UTMESA+MESA+ InstituteEventsPhD Defence Jelle Schoppink | Lasers and Bubbles: Thermocavitation for needle-free jet injections

PhD Defence Jelle Schoppink | Lasers and Bubbles: Thermocavitation for needle-free jet injections

Lasers and Bubbles: Thermocavitation for needle-free jet injections

The PhD defence of Jelle Schoppink will take place in the Waaier building of the University of Twente and can be followed by a live stream.
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Jelle Schoppink is a PhD student in the department Mesoscale Chemical Systems. Promotors are prof.dr.ir. D. Fernandez Rivas and prof.dr. J.G.E. Gardeniers from the faculty of Science & Technology.

This thesis describes thermocavitation in microfluidic confinement, which is the generation of a vapor bubble by laser-heating of the liquid. During the growth of this bubble, it pushes the remaining liquid in the microfluidic channel out, creating a fast jet which can penetrate the skin. Therefore, this technique can be used to inject medication or other liquids, such as tattoo ink, without the use of a needle. The small size of the individual jets allows for a good control of the injected depth and volume, through the jet velocity and number of jets. Good control of the jet velocity requires understanding of the laser-liquid interaction, which is the focus of this thesis.

Two types of lasers are commonly used: pulsed and continuous-wave (CW) lasers. The pulsed laser delivers all energy in just a few nanoseconds, resulting in instantaneous bubble formation. The CW laser delivers a low and continuous amount of power, for which reason the heating is slower and the bubble only forms after a few milliseconds. Both lasers were found to generate similar bubble dynamics, but the CW laser is slightly less efficient as heat dissipation is apparent on the ms-timescale. Also, the CW-generated bubbles are slightly less reproducible due to the stochastic nature of nucleation. However, CW lasers are more affordable and smaller in size, which could increase their potential to be used in a commercial handheld device.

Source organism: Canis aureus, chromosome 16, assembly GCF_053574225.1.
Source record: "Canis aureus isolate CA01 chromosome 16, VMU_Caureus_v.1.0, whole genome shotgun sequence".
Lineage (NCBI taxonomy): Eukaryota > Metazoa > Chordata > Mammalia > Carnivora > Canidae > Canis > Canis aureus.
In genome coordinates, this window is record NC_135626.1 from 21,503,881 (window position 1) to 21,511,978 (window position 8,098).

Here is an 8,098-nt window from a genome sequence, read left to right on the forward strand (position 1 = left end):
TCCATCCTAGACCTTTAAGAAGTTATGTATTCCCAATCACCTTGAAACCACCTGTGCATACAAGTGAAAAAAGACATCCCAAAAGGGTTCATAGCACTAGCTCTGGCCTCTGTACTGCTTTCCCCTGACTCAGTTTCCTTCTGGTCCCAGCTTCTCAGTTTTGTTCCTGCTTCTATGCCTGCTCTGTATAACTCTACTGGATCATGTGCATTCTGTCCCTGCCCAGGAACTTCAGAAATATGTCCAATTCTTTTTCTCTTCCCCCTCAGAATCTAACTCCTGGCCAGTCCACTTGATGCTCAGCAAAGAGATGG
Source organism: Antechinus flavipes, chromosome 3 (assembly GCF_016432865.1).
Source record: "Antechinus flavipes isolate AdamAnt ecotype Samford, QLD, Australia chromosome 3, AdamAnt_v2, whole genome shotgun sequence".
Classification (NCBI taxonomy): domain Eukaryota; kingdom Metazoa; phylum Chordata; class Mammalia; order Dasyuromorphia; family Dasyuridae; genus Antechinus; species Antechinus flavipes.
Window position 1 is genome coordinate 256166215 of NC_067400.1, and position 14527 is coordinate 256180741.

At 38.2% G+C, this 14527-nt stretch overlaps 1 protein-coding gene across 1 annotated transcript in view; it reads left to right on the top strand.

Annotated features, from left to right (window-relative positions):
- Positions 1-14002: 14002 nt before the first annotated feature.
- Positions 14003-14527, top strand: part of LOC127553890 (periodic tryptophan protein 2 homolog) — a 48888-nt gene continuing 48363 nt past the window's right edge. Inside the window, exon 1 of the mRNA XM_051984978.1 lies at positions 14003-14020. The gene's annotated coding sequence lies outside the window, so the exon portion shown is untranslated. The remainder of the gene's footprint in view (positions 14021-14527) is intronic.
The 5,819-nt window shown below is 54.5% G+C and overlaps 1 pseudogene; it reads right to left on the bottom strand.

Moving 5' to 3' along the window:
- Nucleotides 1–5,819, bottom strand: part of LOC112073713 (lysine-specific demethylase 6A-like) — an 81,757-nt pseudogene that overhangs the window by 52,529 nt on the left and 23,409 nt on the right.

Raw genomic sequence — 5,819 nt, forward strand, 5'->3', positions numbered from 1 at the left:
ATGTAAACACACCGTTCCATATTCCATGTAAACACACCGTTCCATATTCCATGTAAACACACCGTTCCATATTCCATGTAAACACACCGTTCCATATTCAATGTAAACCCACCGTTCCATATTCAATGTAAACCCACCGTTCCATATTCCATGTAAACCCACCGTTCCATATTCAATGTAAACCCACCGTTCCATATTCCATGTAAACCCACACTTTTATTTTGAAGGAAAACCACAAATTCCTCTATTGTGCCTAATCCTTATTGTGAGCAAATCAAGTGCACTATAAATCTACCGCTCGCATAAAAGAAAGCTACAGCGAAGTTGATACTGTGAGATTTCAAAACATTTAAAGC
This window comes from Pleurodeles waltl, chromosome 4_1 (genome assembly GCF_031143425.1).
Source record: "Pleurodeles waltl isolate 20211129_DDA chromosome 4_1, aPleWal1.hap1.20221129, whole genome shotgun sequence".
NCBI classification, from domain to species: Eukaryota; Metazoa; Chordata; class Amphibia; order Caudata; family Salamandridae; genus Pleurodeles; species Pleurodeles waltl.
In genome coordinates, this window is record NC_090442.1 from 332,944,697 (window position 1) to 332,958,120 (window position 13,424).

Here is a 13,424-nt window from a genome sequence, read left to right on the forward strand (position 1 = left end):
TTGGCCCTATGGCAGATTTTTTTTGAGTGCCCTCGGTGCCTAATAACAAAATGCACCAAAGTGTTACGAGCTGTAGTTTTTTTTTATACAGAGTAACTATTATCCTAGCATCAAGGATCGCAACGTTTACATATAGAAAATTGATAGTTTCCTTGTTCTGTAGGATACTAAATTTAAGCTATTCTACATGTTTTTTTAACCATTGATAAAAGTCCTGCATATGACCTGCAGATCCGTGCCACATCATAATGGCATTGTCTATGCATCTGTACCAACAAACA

To further investigate thermocavitation, numerical simulations of the laser heating were compared with experimental results of the CW-generated bubbles. Increasing the laser beam size or reducing the laser power, results in delayed nucleation and faster bubble growth. This nucleation always occurred when the maximum temperature was around 237 ┬░C. In the absence of heat dissipation, the bubble kinetic energy scales quadratically with the delivered optical energy, independent of laser beam parameters or volume of liquid. For delayed nucleation, heat dissipation cannot be neglected and the bubble kinetic energy does not scale quadratically anymore. The numerical simulations, which include this heat dissipation, indicate that the bubble kinetic energy scales with the superheated liquid volume with a power law of 4/3.

Absorption of the optical energy by a thin gold layer on the channel wall was investigated as an alternative to volumetric absorption by the liquid itself. Although this heating through the gold layer could generate bubbles and jets, they were smaller and slower compared through the direct heating of the liquid. This is explained by the different temperature profile and reduced superheated volume. Furthermore, degradation of the gold layer caused by the bubble reduces the useful operating time of the microfluidic device and reproducibility of the bubbles and jets, thus limiting the applications. Improvement through simulations and different choice of materials may overcome these problems.

Finally, surface modifications were applied to the microfluidic channel in order to improve the jet dynamics. Alternating hydrophobic and hydrophilic stripes along the jet axis enable further control over the jet formation, through two influences. Firstly, alternating wettability patterns can shape the meniscus, as the meniscus is further advanced on the hydrophilic side. Therefore, the jet has an angle towards the hydrophobic side when it is formed. Secondly, a center hydrophilic stripe bounded by two hydrophobic stripes results in a more focused jet tail. These hydrophobic stripes keep the jet tail centered, avoiding any sway.

Overall, the results in this thesis contribute to the understanding and control of laser-generated bubbles in microfluidic confinement and the resulting jet. These results are vital for further development of laser-actuated jet injection.